Tooth decay and acid erosion
Many types of alcohol are acidic and sugary, especially when they’re mixed with fizzy drinks or fruit juices. Frequent consumption can cause tooth decay and acid erosion.
Alcohol is also dehydrating and reduces saliva flow. Saliva helps to neutralise acids in the mouth, so when you don’t produce enough, you’re at a higher risk of tooth decay. To help combat this, drink a glass of water between alcoholic drinks and stay hydrated. Sugar-free chewing gum is also handy, particularly if it contains xylitol, a natural sweetener that inhibits bacterial growth.
One further note (although not particularly nice!), if drinking alcohol causes you to vomit, immediately rinse your mouth out with water and wait 30 minutes before brushing your teeth. Stomach acid is extremely acidic.
Although teeth are very tough, they’re also porous and can easily become stained over time by red wine, coffee, tea, tobacco, and other dark-coloured foods and drinks. A whitening toothpaste can help to keep minor staining under control, and regular visits to your hygienist can help to remove stubborn surface stains.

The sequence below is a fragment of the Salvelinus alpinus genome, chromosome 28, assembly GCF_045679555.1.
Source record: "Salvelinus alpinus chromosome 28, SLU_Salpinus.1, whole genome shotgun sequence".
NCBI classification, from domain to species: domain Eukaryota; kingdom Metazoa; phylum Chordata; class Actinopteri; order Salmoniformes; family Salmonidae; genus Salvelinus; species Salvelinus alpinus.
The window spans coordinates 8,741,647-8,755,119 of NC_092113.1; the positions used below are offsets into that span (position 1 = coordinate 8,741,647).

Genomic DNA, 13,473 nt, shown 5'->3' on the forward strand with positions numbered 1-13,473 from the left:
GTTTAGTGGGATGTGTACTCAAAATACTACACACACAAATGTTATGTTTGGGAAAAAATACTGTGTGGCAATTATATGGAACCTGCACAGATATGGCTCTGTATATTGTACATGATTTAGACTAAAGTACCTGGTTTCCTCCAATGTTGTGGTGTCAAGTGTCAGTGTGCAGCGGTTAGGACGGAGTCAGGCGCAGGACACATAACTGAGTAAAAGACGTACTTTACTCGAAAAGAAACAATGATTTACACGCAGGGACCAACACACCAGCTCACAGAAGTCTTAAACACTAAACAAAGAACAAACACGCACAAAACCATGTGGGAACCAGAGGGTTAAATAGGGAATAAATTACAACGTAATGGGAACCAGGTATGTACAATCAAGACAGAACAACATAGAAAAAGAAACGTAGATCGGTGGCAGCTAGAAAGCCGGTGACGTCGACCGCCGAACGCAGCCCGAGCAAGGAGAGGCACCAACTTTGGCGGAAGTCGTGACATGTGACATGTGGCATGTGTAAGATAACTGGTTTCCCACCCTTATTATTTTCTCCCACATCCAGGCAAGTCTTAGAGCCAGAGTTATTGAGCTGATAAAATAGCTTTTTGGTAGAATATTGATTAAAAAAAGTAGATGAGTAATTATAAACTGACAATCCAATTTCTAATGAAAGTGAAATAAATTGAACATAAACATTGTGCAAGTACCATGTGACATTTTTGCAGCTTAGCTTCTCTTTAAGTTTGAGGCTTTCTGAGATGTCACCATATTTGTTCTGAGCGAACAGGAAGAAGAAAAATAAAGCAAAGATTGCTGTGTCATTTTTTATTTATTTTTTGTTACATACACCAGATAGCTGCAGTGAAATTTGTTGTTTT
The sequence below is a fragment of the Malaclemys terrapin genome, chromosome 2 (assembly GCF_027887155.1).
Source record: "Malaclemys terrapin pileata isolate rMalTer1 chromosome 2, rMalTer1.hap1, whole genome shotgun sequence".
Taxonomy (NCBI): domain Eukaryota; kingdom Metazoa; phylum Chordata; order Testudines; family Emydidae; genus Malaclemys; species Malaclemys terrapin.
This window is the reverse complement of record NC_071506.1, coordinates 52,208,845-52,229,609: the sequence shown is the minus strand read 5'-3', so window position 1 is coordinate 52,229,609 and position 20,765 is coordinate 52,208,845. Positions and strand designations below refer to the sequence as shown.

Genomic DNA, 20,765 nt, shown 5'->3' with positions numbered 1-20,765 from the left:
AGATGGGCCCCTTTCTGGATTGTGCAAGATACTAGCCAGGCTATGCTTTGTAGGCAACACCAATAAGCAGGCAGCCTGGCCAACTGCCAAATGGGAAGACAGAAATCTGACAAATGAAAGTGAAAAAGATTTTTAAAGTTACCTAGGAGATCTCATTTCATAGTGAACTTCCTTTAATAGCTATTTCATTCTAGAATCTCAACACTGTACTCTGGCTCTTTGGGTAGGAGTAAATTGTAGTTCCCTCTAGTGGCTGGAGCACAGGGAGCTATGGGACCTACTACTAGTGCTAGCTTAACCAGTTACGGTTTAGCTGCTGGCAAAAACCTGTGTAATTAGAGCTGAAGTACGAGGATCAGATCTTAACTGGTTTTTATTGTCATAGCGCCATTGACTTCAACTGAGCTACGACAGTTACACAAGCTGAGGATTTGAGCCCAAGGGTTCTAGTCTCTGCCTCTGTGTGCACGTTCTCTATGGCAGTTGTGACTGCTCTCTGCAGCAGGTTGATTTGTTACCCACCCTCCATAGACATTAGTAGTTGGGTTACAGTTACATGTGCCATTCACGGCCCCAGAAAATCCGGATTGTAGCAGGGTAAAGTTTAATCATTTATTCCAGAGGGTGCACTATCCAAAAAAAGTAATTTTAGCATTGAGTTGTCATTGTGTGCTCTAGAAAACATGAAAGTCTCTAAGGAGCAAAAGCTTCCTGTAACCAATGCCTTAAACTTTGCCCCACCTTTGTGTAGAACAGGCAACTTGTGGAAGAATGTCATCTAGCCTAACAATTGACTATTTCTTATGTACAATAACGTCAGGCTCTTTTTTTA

Top tips to limit alcohol damage to your teeth and gums
- Watch your alcohol intake and make sure you’re not exceeding the daily unit guidelines
- Have a glass of water with every alcoholic drink to stay hydrated and keep saliva flow regular
- Chew sugar-free gum, especially if it contains xylitol
- Don’t be tempted to graze on sugary foods all day to cure a hangover
- Wait at least 30 minutes after drinking and eating before brushing your teeth. If drinking alcohol causes you to vomit, immediately rinse your mouth out with water and wait at least 30 minutes before brushing your teeth
- If possible, drink acidic alcoholic drinks through a straw